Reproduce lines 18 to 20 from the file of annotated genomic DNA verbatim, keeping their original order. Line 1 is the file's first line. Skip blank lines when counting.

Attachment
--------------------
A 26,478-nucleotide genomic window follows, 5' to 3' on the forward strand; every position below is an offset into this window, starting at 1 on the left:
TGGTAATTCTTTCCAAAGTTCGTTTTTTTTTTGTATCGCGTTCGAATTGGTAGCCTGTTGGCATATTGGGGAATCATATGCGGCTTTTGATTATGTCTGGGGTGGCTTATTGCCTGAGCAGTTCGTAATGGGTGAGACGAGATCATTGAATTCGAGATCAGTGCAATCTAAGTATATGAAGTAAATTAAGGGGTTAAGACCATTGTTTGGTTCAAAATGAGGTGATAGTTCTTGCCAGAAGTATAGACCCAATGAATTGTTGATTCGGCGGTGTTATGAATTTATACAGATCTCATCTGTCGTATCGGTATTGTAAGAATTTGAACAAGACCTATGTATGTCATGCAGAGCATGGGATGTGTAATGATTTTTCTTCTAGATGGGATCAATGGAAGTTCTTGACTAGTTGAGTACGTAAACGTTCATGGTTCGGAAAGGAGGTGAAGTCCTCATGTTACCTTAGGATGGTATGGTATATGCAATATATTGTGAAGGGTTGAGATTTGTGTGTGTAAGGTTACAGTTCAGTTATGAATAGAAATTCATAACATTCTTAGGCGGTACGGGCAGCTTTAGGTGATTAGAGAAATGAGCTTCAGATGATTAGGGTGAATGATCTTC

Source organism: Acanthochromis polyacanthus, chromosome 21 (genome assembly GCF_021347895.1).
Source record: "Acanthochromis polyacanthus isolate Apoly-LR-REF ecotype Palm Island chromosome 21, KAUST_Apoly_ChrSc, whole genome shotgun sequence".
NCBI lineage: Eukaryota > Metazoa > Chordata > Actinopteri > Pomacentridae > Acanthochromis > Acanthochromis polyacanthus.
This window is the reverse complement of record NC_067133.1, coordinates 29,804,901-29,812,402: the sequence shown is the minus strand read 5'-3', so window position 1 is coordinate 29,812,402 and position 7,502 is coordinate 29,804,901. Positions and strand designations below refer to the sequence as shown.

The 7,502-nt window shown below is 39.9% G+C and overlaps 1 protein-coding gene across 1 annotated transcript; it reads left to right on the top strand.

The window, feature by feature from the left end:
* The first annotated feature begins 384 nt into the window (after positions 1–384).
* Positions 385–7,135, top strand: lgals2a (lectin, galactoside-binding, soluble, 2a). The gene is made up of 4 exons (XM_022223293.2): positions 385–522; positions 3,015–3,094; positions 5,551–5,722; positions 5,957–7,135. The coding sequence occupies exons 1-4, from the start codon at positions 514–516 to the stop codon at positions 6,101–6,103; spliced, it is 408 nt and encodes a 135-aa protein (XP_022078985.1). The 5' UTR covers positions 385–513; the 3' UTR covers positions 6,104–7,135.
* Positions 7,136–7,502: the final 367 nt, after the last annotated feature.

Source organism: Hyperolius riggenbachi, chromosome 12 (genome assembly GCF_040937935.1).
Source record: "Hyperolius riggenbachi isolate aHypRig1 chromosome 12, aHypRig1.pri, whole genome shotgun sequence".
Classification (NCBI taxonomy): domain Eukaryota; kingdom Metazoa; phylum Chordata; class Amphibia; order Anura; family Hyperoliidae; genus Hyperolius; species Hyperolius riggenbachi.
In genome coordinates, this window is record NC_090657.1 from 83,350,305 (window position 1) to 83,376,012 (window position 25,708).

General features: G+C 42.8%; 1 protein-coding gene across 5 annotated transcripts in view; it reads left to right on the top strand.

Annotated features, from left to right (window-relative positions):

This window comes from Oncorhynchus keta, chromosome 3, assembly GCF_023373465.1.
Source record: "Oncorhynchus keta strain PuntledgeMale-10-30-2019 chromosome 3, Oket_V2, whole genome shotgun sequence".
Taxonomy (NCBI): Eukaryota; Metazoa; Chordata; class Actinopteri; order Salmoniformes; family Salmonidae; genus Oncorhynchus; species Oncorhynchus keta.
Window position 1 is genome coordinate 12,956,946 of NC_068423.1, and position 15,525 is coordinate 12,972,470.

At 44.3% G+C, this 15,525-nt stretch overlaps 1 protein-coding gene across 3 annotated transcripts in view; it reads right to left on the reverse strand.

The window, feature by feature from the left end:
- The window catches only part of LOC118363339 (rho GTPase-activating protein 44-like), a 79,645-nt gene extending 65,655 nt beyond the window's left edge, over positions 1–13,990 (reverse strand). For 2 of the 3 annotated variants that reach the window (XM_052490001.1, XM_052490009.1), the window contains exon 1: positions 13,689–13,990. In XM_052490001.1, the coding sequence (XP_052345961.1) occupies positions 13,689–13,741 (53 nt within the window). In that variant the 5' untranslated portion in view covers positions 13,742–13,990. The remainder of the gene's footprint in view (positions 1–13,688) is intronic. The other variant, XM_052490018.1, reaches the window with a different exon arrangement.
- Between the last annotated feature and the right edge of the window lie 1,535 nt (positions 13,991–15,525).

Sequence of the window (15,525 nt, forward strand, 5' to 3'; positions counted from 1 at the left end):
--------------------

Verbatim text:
This window comes from Oncorhynchus keta, chromosome 3, assembly GCF_023373465.1.
Source record: "Oncorhynchus keta strain PuntledgeMale-10-30-2019 chromosome 3, Oket_V2, whole genome shotgun sequence".
Taxonomy (NCBI): Eukaryota; Metazoa; Chordata; class Actinopteri; order Salmoniformes; family Salmonidae; genus Oncorhynchus; species Oncorhynchus keta.